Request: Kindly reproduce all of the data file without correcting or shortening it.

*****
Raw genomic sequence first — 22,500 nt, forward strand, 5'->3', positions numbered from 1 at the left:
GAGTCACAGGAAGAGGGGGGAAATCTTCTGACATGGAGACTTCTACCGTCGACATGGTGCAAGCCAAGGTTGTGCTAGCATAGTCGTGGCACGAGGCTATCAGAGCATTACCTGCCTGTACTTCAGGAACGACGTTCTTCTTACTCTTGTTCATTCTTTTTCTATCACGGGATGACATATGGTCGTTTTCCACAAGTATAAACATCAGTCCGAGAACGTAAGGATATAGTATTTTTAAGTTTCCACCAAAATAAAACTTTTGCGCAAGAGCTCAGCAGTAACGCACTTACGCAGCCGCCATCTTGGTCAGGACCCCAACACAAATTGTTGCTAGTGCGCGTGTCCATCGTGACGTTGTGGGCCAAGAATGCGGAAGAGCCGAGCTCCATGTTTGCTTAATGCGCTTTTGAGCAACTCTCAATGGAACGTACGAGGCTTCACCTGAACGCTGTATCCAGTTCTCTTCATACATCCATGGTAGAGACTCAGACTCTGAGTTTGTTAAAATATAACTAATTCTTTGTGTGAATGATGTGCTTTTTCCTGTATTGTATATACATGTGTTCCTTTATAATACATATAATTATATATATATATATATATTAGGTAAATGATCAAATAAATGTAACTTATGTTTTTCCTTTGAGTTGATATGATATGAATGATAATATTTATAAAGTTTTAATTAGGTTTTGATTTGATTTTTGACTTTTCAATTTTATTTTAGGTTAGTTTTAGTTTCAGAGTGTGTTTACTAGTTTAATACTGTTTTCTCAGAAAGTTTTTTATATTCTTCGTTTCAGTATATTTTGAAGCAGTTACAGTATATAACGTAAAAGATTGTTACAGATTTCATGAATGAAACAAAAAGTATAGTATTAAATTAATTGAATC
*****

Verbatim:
Raw genomic sequence first — 22,500 nt, forward strand, 5'->3', positions numbered from 1 at the left:
GAGTCACAGGAAGAGGGGGGAAATCTTCTGACATGGAGACTTCTACCGTCGACATGGTGCAAGCCAAGGTTGTGCTAGCATAGTCGTGGCACGAGGCTATCAGAGCATTACCTGCCTGTACTTCAGGAACGACGTTCTTCTTACTCTTGTTCATTCTTTTTCTATCACGGGATGACATATGGTCGTTTTCCACAAGTATAAACATCAGTCCGAGAACGTAAGGATATAGTATTTTTAAGTTTCCACCAAAATAAAACTTTTGCGCAAGAGCTCAGCAGTAACGCACTTACGCAGCCGCCATCTTGGTCAGGACCCCAACACAAATTGTTGCTAGTGCGCGTGTCCATCGTGACGTTGTGGGCCAAGAATGCGGAAGAGCCGAGCTCCATGTTTGCTTAATGCGCTTTTGAGCAACTCTCAATGGAACGTACGAGGCTTCACCTGAACGCTGTATCCAGTTCTCTTCATACATCCATGGTAGAGACTCAGACTCTGAGTTTGTTAAAATATAACTAATTCTTTGTGTGAATGATGTGCTTTTTCCTGTATTGTATATACATGTGTTCCTTTATAATACATATAATTATATATATATATATATATTAGGTAAATGATCAAATAAATGTAACTTATGTTTTTCCTTTGAGTTGATATGATATGAATGATAATATTTATAAAGTTTTAATTAGGTTTTGATTTGATTTTTGACTTTTCAATTTTATTTTAGGTTAGTTTTAGTTTCAGAGTGTGTTTACTAGTTTAATACTGTTTTCTCAGAAAGTTTTTTATATTCTTCGTTTCAGTATATTTTGAAGCAGTTACAGTATATAACGTAAAAGATTGTTACAGATTTCATGAATGAAACAAAAAGTATAGTATTAAATTAATTGAATC